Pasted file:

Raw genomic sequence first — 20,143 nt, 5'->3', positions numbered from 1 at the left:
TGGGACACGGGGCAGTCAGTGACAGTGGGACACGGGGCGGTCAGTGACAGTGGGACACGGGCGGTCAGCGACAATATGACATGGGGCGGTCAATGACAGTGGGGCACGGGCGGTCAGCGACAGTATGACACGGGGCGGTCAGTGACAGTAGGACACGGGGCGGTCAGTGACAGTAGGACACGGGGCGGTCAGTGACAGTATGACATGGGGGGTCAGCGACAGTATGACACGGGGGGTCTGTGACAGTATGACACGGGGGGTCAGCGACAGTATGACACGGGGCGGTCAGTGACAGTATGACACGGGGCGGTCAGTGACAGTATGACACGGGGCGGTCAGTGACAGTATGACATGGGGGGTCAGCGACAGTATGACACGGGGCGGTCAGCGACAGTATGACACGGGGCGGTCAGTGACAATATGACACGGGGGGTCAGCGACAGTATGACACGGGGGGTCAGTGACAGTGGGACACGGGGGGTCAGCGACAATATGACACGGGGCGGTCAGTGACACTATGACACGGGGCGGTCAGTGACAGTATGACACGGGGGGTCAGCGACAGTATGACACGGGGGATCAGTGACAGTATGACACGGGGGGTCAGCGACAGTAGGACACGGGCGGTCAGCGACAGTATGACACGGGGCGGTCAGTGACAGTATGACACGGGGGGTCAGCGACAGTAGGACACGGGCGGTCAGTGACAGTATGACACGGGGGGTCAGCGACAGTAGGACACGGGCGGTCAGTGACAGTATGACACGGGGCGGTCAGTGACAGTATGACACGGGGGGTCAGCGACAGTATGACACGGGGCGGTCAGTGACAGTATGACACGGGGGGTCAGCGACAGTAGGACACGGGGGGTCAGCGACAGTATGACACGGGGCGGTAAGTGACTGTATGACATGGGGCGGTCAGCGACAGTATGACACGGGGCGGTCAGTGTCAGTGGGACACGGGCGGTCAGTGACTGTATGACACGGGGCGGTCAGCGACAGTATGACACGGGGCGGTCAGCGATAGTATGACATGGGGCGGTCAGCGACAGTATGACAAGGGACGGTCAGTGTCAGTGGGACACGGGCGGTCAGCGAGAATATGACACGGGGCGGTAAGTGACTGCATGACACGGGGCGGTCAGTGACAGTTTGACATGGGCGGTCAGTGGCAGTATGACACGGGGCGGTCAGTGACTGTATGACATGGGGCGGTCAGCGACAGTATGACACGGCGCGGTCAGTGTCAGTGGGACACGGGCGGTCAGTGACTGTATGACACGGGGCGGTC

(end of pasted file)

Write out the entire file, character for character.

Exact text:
Raw genomic sequence first — 20,143 nt, 5'->3', positions numbered from 1 at the left:
TGGGACACGGGGCAGTCAGTGACAGTGGGACACGGGGCGGTCAGTGACAGTGGGACACGGGCGGTCAGCGACAATATGACATGGGGCGGTCAATGACAGTGGGGCACGGGCGGTCAGCGACAGTATGACACGGGGCGGTCAGTGACAGTAGGACACGGGGCGGTCAGTGACAGTAGGACACGGGGCGGTCAGTGACAGTATGACATGGGGGGTCAGCGACAGTATGACACGGGGGGTCTGTGACAGTATGACACGGGGGGTCAGCGACAGTATGACACGGGGCGGTCAGTGACAGTATGACACGGGGCGGTCAGTGACAGTATGACACGGGGCGGTCAGTGACAGTATGACATGGGGGGTCAGCGACAGTATGACACGGGGCGGTCAGCGACAGTATGACACGGGGCGGTCAGTGACAATATGACACGGGGGGTCAGCGACAGTATGACACGGGGGGTCAGTGACAGTGGGACACGGGGGGTCAGCGACAATATGACACGGGGCGGTCAGTGACACTATGACACGGGGCGGTCAGTGACAGTATGACACGGGGGGTCAGCGACAGTATGACACGGGGGATCAGTGACAGTATGACACGGGGGGTCAGCGACAGTAGGACACGGGCGGTCAGCGACAGTATGACACGGGGCGGTCAGTGACAGTATGACACGGGGGGTCAGCGACAGTAGGACACGGGCGGTCAGTGACAGTATGACACGGGGGGTCAGCGACAGTAGGACACGGGCGGTCAGTGACAGTATGACACGGGGCGGTCAGTGACAGTATGACACGGGGGGTCAGCGACAGTATGACACGGGGCGGTCAGTGACAGTATGACACGGGGGGTCAGCGACAGTAGGACACGGGGGGTCAGCGACAGTATGACACGGGGCGGTAAGTGACTGTATGACATGGGGCGGTCAGCGACAGTATGACACGGGGCGGTCAGTGTCAGTGGGACACGGGCGGTCAGTGACTGTATGACACGGGGCGGTCAGCGACAGTATGACACGGGGCGGTCAGCGATAGTATGACATGGGGCGGTCAGCGACAGTATGACAAGGGACGGTCAGTGTCAGTGGGACACGGGCGGTCAGCGAGAATATGACACGGGGCGGTAAGTGACTGCATGACACGGGGCGGTCAGTGACAGTTTGACATGGGCGGTCAGTGGCAGTATGACACGGGGCGGTCAGTGACTGTATGACATGGGGCGGTCAGCGACAGTATGACACGGCGCGGTCAGTGTCAGTGGGACACGGGCGGTCAGTGACTGTATGACACGGGGCGGTC